The way it is frankly looks like a childish way to punish me for daring show my face on the knowledgebase with a mac.
I guess the point is, please be specific about what was hidden and why and provide us a way to get at it anyway if we're willing to tell you that we are sure we want it.
I promise I am not trying to pirate your fixits for my Mac. 🙂
In this case, as Phil suggested, it's a benign message. We're not hiding or disabling anything on this article.
This was a new feature to prevent execution of Windows binaries on non-Windows systems. We got dinged by a different blog for letting that happen. We clearly need to dial back the solution a little and we're working out the permutations.
Here's the inputs to the algorithm we're thinking of:
1) Does the article's "applies to" section refer to a Windows OS?
2) Does the article link to a windows binary (usually a Fix it package)?
3) Is the user's OS not a supported version of Windows (Win3x/Win9x/Android/Mac/Linux/Symbian/etc)?
4) Does the user's OS match one of the OS values from the "applies to" section of the article
The system tip you saw should really only be presented on systems where 2 and 3 are true.
If you have any suggestions, we're still listening. In the meantime, the only "disabling" of content we'll be doing is disabling the "run now" button from articles that have links to diagnostic binaries, which currently only support running on the system which downloaded them.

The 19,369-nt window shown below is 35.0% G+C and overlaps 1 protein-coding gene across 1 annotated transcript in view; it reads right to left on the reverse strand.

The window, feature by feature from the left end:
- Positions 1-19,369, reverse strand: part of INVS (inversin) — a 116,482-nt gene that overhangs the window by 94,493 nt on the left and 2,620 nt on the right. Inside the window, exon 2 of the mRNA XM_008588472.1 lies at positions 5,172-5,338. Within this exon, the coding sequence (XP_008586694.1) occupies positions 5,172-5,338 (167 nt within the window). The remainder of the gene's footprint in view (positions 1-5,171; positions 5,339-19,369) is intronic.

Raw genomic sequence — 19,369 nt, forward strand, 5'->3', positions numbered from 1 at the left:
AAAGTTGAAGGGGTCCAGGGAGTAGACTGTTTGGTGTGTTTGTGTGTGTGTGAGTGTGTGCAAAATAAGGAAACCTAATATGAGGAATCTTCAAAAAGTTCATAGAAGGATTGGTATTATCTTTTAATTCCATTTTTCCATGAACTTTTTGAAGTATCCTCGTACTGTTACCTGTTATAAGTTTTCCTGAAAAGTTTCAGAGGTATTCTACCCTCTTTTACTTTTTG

Thanks for the feedback!
I usually on get that message on KB articles that pertain to an OS version. Meaning in the "Applies To" section it shows Windows operating systems. On ones that applie to a Microsoft product like SQL Server, SharePoint, etc I usually do not see the message.
But I do agree if I am looking up an issue with Window Server 2003, I am fully aware the KB articles does not pertain to the Windows 7 operating system I am looking at the article on. I can see to some extent Microsoft does it to protect them from the ID10Ts out there that don't pay attention to the OS the KB applies to, but don't hide content.
I had not seen that yet. I use Chrome on my Mac and am seeing the same thing.
While we are discussing this solution without a problem, we are not doing anything more useful.
There is a wonderful article entitled "Fire and Motion" – it offers a great explanation of why thing like this keep happening; it is a must read.
Not yet, but in fairness, I've only scrutinized the one I mentioned in my comment. I think that they should only show the warning when there *are* differences, and that the differences should be highlighted, not "disabled" or hidden.
There's a variation of this message that's been around for a while: "This article applies to a different version of Windows than the one you are using. Content in this article may not be relevant to you" (Article is about Server 2003, I am using Windows 7) but it doesn't say anything about hiding content. Annoying, yes, but not as worrying as the one you are seeing.
Have you found cases where they are actually filtering content though? That doesn't dismiss the problem, but I'm wondering if it's a benign message.
Robert, go here:
Here is a screen shot of what I see:
Now, again, I'm on a Mac, so I'm not sure if you'll see this on your current operating system. But does Microsoft really think I'm looking for SQL Server 2008 fixes for THIS MACHINE? And the message is certainly ambiguous about where it draws the lines between operating systems. It almost seems like they are just making it difficult for Mac users to use the KB. I wonder what message IE6 users get.
I haven't seen this specific message. Can you give a link to an example?
HUGE plus 1 on this topic Aaron. I too hope someone (who can get this fixed) is paying attention!1